Build a Retaining Wall in Your Yard Share
By: Murray Anderson, DoItYourself.com
Retaining walls can be made from all kinds of materials - old railway ties, wood, natural stone, and concrete are just a few of the options. However, for the do-it-yourselfer, pre-cast concrete "stones" are a great option. These "stones" are made with a lip on the backside of them so they interlock with blocks laid on top of them, and as a result, don't require any mortar to hold them together. The interlocking bricks produce a solid wall that resists any pressure from the dirt behind them and gives the wall and attractive "stepped back" appearance. An added advantage is the stones are often cast with a taper from the front to the back, so building curved walls is much easier than when working with straight materials.
The main drawback to the pre-cast stones is they shouldn't be used in applications where the wall height is more than 3 feet. So, if your yard slopes less than 3 feet, the mortarless pre-cast retaining wall provides a very viable solution. Even if your yard slopes more than 3 feet, you could still use the mortarless stones to build a series of retaining walls, with no one being more than 3 feet high. In effect, you would create a series of level terraces in your yard.
However, keep in mind that even using the pre-cast stones, building a retaining wall is hard physical work - you'll need to do some digging and the stones are heavy - but it's well within the skill set of a DIY'er.
Here's what you'll need:
- Shovel and digging tools
- Tape measure
- Wooden stakes and string (or a garden hose)
- Soil tamper
- Interlocking landscaping stones
- Landscaping fabric
- Work gloves and safety glasses
Figure out where you want to put the retaining wall and mark its shape using wooden stakes and string, or even a garden hose. Use spray paint or flour to mark the outline.
Since the stones are available in different sizes, you'll need to pick out the stones you want before you can calculate exactly how many your wall will require. Before you do any digging, check your local building codes to determine if your need a permit for your retaining wall. Also, have your local utilities mark where their lines are running in your yard.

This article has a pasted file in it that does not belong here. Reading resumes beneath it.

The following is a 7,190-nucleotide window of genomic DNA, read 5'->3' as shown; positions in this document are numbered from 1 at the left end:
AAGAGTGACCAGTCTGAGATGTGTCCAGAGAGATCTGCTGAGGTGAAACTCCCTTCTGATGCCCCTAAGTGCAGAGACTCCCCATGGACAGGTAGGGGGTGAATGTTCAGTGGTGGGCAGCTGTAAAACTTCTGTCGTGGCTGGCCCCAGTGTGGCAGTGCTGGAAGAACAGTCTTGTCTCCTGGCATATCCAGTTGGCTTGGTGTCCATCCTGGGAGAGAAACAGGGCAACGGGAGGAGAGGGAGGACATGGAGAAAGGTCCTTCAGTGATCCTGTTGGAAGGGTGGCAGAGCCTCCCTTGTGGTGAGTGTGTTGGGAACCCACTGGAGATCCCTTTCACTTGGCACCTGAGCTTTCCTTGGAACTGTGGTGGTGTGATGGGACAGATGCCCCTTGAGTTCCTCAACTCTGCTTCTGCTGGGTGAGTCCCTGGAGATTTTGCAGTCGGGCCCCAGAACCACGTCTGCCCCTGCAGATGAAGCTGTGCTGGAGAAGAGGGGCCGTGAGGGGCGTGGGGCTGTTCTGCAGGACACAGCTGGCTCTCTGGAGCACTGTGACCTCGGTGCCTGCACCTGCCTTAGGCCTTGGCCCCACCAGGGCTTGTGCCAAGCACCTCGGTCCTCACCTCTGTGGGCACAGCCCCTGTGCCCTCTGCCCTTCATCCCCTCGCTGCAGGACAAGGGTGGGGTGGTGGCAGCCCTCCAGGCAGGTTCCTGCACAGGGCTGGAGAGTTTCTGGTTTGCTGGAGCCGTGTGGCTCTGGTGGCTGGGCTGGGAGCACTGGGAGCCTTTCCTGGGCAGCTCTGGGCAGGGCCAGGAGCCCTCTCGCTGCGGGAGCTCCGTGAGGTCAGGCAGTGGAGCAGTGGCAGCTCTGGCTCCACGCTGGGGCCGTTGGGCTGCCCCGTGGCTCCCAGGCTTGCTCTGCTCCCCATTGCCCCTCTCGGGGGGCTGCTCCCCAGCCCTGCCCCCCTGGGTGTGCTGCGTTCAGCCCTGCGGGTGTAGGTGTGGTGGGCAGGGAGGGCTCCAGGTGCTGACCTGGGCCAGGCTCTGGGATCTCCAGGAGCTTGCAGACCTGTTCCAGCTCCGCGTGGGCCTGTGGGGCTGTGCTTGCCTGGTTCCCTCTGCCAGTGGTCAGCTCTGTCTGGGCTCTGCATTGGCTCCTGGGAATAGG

Start by digging a trench a little wider than the width of the stones and about 6 inches deep (you want the first course to be below ground level). Level the bottom of the trench as best you can, then add a layer of sand or stone dust. Level and tamp down the bottom of the trench.
Building the Wall
1. Lay the fist stone in the trench and ensure that it's level, both side to side and front and back. Use a hammer to set it level if it needs adjusting. Continue laying the starter course, checking that each stone is level and adjusting where necessary.
2. Cut one block in half to be used as the first block for the starter course and interlock it with the stone at one end of the foundation course. You cut the stone because you want the seams of the wall to be offset - you'll need to cut a stone for the start of every other course. Cut a stone by scoring it on all four sides with a stone chisel and a small sledge, then put the chisel on the scored line and strike it sharply. The stone should break along the scored line.
3. Go the other end and place a stone on the foundation layer. Run a string between the two stones and check for level using your string level. If your first course is level, these stones should be level. If they're not, adjust the first course.
4. Lay the second course interlocking the stones with the first course, using the string as your guide for level.
5. Backfill the trench with some of the dirt you excavated earlier and tamp it down well to ensure the foundation of the wall is solid.
6. Continue laying the rows of stones, being sure to interlock them and using a half stone to begin each second course.
7. When you've reached the planned height, lay landscaping fabric in behind the wall and up the hill a few feet. This will stop any soil from working its way through the wall. Backfill behind the wall and tamp the soil in place. Finally, add topsoil to the areas you excavated and grade it level.
All that's left is to add some plantings and figure out how you're going to enjoy your newly leveled yard.
Murray Anderson is an experienced freelance writer with articles published in both the United States and Canada. He has written on a wide range of topics, but specializes in home maintenance and how to's.